Pearls from Pro Arte: Conditioning Specialist, Susie Higgins, on the common “threads” of dance injuries

Pilates Pearl picThe Professional Program students at Pro Arte Centre are well and truly spoiled with their weekly Pilates and Yoga training in amongst their daily dance specific and foot conditioning. Aside from classical and modified mat work we teach Pilates using small equipment with balls of various sizes, foam rollers, fit rings, rotary discs and resistance bands. We are also fortunate enough to offer the oh so important resistance work using reformers, towers, chair, ladder barrel and small barrel in our spacious and well equipped studio.

With their vigorous training and performance schedule the demands on these talented
growing bodies are high which is the reason we are actively seeking out a preventative
program which will address the common weaknesses , asymmetries and overload injuries we often observe in these aspiring dancers. At Pro Arte,  Pilates is also used as part of the dance screening students received each year, to be on top of growth related weaknesses and any injuries.

The common threads we see with a lot of  injuries can usually be identified from the following and can be easily addressed with holistic ballet training and conditioning classes:
● Standing with the pelvis tilted too far forward and the lower back too arched (used by students who turn their feet out too much and don’t use turnout correctly from the hip and due to the next point…)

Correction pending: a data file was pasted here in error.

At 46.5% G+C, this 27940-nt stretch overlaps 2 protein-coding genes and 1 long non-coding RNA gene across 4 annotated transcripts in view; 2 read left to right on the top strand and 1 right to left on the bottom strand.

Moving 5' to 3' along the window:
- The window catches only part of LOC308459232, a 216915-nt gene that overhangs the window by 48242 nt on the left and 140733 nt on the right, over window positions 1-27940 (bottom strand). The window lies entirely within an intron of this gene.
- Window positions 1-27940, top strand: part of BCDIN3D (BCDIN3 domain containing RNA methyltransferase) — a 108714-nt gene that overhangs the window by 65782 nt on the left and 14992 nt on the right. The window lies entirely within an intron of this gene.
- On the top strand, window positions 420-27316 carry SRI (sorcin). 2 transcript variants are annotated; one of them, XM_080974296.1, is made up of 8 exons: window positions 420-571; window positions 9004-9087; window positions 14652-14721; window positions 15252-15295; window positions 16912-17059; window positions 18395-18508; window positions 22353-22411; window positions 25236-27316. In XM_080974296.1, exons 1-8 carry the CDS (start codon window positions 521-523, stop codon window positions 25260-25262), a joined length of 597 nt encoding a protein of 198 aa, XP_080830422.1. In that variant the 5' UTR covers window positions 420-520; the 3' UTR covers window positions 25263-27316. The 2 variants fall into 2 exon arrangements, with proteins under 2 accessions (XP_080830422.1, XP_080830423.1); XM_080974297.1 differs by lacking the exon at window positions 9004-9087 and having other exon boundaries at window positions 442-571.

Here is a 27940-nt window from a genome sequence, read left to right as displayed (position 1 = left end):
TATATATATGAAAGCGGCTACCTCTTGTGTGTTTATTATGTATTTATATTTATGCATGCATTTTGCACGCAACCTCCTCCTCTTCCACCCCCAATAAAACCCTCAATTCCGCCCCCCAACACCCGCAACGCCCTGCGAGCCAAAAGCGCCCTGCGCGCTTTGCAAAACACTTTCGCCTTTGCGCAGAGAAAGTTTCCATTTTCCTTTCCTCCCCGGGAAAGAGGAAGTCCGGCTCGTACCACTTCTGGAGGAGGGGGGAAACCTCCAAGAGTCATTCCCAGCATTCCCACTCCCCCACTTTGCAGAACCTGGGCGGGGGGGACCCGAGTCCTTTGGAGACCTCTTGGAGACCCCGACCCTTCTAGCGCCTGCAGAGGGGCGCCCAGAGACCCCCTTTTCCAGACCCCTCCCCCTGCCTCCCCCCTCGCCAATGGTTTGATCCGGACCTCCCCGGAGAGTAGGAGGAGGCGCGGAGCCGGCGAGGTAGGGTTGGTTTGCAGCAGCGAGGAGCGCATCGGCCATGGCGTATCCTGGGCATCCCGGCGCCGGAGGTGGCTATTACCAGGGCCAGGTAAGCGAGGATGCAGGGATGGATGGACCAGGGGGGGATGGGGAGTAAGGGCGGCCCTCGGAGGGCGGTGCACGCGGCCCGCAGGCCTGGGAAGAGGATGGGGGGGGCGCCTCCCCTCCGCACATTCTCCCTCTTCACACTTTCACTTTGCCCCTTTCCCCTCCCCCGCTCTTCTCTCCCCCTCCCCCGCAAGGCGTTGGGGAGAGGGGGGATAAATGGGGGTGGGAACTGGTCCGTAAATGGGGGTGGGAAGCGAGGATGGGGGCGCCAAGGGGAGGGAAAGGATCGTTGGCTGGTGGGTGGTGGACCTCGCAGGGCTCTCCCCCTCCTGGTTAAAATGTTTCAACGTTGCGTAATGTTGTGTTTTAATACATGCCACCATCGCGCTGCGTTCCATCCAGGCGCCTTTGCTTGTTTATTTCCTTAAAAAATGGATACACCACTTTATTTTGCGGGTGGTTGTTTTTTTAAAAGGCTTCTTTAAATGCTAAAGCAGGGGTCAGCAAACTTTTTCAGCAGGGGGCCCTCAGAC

● Weak abdominals (hard to believe but sadly true!)
● Tight as well as weak muscles in the spine, pelvis and hips leading to
(amongst lots of other conditions) snapping hips, IT Band Syndrome, Patellar
tendinitis
● Incorrect use of turnout and weak abdominals  – snapping hips, psoas tendinitis
● Weak foot and ankle – leading to rolling over on ankles whether on pointe or
landing from a jump or overuse injuries such as stress fractures in the foot ,
sesamoiditis.
● Poor static as well as dynamic alignment of hips, knees and feet especially in
weight-bearing which affects centre work, turns and jumps.
● Breathholding – often due to a rounded upper back posture (smart phone
generation!), leading to a stiff ribcage and upper back – this often makes the
dancer look stiff and awkward in their movements especially their port de bras, épaulement and facial expressions.

 

Pre-Professional Physio-Dance Conditioning Specialists

Image 9

All Pro Arte Pre-Professional students in Pre-Intermediate/Intermediate/Advanced Programs are having dance physio screenings and conditioning analysis with Physiotherapist Erika Mayall (M.P.T, HBSc (kin) and Susie Higgins (Pilates instructor who is a non-practising physiotherapist from the UK) who are working in close tandem with our teachers.

Young dancers are very susceptible to injury during the growth spurt years and, as related by a orthopaedic surgeon for the Royal Ballet at the Birmingham International Association for Dance and Science conference – “all injuries can ultimately be traced to poor technique or wrong bio-mechanics.” Correct muscle recruitment patterns, muscle balance, working within an individual’s genetic range must all be carefully guided by the dance teacher and monitored by a dance physiotherapist. The dance conditioning specialist can assist with corrective and strengthening exercises and be an additional “eye” to recognise misalignment and poor recruitment patterns.

Students need to be encouraged how to “think” and not just “do” when they dance! Short cuts lead to short careers and injuries that will hamper your young dancer into their adult years.